Most of the original CCDC personnel from the 1960s have reached retirement age. Robin Taylor (who led the software development group), W.D.S (Sam) Motherwell (who led the research group), Frank Allen (Executive Director), and Steve Salisbury (Administrative Director) all left CCDC within a relatively short period, but Frank Allen became an Honorary Fellow and continued his research interests for a further six years until his untimely death in 2014. Colin Groom was appointed Executive Director in 2008 following Frank’s retirement and benefited from Frank’s advice. Colin has managed the CCDC well in the following years.

CCDC is a recognized teaching institution at Cambridge and has co-supervised PhD students with the staff of the University Chemistry Department in Cambridge or elsewhere. In a typical year, two or three fellowships are awarded to PhD students. One of the highlights of the spring meeting of the Board of Governors was an extra day which gave an opportunity to hear from all the current students and to meet their supervisors.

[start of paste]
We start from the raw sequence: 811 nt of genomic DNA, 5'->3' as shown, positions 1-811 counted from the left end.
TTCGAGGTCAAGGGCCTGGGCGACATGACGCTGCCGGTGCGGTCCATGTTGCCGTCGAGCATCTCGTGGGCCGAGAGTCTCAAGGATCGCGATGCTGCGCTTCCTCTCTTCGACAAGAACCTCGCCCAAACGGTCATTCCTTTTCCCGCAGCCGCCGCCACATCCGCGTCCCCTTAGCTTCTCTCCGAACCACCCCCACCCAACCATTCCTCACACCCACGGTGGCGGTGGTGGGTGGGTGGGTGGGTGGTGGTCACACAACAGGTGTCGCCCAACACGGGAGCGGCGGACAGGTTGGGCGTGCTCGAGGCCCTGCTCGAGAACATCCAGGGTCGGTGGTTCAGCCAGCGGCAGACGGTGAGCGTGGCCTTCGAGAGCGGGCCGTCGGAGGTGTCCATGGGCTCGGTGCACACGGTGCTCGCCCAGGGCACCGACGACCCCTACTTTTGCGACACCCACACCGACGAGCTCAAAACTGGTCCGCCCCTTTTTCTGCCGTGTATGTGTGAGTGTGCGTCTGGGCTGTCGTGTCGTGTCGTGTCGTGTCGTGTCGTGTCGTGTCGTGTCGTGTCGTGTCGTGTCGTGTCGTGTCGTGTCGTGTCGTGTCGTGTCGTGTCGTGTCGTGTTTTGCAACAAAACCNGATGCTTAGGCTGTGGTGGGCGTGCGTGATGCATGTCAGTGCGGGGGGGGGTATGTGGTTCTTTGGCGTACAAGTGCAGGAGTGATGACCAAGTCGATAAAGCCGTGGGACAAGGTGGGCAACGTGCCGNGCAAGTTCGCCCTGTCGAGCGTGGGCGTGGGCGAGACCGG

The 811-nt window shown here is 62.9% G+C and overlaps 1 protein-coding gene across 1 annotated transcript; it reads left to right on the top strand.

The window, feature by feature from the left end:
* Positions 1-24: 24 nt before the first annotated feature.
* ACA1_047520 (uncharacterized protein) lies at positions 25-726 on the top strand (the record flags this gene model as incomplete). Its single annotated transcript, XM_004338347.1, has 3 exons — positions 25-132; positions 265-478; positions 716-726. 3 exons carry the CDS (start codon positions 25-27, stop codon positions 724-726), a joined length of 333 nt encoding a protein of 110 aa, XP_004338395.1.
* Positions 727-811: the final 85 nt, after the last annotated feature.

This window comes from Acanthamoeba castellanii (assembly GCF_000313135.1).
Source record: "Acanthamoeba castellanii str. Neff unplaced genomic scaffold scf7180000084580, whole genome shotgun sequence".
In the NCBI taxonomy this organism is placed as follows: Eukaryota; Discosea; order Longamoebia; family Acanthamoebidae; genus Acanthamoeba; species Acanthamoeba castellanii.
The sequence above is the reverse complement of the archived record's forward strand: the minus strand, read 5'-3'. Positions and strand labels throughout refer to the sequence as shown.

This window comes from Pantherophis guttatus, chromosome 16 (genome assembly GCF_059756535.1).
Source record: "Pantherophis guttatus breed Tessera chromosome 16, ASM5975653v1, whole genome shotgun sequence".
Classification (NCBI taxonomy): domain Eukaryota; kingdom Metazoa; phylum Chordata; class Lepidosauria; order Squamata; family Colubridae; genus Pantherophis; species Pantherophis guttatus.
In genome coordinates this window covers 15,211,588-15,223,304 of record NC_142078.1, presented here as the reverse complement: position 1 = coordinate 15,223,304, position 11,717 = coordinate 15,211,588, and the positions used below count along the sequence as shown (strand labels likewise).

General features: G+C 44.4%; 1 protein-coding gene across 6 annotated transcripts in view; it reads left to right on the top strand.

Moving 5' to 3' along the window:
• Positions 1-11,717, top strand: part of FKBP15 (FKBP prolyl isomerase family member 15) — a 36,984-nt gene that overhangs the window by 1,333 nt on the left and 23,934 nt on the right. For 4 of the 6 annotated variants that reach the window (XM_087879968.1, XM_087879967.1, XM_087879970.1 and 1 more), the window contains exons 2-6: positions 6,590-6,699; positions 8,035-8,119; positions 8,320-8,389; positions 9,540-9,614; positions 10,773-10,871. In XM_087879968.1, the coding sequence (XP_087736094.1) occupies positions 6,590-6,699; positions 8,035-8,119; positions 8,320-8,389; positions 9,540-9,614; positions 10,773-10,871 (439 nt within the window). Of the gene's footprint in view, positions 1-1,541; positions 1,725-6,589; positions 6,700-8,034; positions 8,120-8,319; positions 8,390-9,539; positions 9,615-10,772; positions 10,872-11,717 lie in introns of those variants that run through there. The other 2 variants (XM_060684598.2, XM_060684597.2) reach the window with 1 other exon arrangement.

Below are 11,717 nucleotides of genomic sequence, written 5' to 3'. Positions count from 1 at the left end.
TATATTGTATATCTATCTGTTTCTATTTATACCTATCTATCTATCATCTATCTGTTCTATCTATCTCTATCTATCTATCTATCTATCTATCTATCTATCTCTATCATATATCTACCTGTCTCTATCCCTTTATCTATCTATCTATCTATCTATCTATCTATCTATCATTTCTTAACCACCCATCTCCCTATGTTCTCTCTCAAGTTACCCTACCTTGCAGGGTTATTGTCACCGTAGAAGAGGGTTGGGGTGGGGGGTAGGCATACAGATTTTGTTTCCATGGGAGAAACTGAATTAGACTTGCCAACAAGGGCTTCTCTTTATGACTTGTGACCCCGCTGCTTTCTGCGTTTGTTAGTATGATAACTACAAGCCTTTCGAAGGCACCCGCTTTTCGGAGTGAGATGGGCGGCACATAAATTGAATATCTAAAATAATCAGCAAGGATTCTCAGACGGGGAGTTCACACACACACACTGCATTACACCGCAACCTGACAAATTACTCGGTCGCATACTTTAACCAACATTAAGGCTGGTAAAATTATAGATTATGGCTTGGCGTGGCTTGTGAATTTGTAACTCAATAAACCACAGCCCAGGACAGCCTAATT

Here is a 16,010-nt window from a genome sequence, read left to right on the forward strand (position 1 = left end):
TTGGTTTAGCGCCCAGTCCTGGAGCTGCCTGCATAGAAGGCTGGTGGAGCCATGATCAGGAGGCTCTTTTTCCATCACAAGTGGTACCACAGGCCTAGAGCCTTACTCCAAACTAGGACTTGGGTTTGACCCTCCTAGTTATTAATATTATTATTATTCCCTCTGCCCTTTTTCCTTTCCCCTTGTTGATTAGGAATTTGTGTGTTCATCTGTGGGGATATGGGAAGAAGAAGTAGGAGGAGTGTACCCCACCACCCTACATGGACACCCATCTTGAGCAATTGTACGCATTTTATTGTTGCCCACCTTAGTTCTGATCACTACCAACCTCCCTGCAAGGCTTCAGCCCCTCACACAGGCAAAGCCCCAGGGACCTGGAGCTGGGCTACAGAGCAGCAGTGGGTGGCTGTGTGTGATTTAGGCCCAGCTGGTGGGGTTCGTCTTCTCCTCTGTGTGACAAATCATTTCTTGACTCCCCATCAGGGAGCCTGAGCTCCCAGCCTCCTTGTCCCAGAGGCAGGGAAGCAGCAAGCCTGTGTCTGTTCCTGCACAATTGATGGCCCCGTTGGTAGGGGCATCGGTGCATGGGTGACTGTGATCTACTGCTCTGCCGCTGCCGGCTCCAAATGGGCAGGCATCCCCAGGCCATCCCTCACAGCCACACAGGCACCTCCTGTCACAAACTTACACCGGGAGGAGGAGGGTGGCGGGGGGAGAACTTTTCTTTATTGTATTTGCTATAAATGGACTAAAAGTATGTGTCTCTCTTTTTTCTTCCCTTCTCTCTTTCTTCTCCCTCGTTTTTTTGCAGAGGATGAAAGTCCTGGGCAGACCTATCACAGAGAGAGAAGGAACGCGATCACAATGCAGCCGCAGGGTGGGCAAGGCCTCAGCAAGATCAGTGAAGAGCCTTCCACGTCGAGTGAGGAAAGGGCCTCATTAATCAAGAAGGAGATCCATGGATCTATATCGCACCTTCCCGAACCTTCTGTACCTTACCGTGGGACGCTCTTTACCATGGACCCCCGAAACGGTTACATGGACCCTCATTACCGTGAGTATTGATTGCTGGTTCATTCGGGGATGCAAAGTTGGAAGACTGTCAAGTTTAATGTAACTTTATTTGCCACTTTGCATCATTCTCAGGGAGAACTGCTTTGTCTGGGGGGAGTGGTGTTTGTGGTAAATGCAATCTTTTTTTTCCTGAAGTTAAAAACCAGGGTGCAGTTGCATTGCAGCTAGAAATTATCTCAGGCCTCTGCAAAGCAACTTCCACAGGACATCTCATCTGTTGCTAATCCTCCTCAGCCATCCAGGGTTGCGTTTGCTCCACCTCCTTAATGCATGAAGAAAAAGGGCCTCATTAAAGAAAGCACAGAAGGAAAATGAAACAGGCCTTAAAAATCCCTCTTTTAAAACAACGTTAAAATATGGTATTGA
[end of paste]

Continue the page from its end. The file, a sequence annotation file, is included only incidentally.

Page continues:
I have decided to make this a personal recollection rather than a slick commercial presentation on the CCDC and its products. The website http://www.ccdc.cam.ac.uk contains an up-to-date overview.

William Town. Former Chair, CCDC Board of Governors